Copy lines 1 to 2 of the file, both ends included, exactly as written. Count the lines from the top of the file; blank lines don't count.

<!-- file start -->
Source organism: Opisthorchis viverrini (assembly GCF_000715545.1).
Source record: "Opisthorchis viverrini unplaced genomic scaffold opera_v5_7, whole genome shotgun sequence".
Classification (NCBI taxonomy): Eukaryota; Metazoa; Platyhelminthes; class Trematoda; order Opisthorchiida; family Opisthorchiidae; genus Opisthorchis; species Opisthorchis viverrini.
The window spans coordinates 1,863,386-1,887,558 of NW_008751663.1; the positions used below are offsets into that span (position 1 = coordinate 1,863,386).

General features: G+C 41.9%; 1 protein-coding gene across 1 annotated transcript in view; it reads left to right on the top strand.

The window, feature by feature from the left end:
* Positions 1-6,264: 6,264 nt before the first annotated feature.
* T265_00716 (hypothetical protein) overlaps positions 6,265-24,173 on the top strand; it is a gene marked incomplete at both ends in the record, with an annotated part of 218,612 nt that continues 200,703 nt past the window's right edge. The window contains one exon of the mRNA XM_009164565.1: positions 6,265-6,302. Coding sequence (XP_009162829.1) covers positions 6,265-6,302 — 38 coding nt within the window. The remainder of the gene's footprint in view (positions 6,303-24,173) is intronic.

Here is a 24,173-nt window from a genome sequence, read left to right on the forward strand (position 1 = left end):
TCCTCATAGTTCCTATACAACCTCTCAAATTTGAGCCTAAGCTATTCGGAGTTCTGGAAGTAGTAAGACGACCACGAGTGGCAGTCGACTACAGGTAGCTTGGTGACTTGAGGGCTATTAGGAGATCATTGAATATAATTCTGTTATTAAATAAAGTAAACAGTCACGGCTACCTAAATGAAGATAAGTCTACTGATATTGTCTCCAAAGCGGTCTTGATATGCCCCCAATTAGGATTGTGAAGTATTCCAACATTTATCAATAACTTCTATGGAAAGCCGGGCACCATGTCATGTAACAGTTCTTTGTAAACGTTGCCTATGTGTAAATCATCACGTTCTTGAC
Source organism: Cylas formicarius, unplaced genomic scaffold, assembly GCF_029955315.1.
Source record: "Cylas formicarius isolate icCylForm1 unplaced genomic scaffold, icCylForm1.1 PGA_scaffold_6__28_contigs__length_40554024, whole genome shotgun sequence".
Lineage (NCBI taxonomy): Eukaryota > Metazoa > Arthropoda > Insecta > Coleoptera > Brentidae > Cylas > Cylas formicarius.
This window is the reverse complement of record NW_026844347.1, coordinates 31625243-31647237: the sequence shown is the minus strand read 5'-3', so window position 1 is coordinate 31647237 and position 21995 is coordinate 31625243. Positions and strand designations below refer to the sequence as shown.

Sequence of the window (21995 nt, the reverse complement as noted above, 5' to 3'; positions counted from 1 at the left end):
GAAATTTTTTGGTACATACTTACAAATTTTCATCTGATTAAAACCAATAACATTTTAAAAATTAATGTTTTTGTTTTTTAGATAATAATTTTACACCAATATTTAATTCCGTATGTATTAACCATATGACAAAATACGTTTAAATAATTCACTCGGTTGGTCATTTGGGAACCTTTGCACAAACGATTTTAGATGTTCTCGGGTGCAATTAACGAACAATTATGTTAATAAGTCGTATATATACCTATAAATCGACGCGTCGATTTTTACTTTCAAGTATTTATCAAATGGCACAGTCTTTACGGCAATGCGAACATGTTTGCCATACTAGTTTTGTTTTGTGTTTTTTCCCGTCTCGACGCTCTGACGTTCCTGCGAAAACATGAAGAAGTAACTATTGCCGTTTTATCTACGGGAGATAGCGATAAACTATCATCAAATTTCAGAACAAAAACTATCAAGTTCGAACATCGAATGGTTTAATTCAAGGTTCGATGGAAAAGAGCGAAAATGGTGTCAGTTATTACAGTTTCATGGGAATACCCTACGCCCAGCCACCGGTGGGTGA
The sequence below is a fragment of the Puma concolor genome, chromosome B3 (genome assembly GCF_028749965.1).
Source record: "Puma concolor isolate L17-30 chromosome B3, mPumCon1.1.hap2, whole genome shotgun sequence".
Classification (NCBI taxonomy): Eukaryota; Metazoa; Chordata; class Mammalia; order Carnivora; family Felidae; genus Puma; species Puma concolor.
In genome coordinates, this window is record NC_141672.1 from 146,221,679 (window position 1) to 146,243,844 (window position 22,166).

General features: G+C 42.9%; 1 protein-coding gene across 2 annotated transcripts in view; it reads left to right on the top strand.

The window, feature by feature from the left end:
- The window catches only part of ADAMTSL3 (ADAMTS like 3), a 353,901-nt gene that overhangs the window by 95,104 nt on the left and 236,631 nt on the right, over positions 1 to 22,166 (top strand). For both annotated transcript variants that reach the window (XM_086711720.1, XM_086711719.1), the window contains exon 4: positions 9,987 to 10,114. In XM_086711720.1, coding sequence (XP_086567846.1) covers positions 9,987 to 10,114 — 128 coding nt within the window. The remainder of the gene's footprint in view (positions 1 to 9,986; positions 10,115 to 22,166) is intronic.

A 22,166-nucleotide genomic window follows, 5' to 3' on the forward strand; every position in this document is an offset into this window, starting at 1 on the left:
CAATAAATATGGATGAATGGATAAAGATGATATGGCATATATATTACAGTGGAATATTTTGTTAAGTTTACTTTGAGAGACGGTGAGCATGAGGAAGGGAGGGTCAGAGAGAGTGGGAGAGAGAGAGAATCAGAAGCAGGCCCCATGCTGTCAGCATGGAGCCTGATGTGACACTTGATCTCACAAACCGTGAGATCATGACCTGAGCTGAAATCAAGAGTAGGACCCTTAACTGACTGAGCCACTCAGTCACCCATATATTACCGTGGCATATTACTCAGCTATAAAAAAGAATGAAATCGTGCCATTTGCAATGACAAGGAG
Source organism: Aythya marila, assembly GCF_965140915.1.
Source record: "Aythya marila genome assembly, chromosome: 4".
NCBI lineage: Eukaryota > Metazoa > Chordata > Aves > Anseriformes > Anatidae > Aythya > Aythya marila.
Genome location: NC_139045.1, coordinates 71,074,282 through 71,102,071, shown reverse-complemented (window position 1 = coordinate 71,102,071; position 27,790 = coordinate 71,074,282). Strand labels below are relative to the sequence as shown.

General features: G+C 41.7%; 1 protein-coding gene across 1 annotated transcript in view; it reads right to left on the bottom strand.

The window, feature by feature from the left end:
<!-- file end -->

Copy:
Source organism: Opisthorchis viverrini (assembly GCF_000715545.1).
Source record: "Opisthorchis viverrini unplaced genomic scaffold opera_v5_7, whole genome shotgun sequence".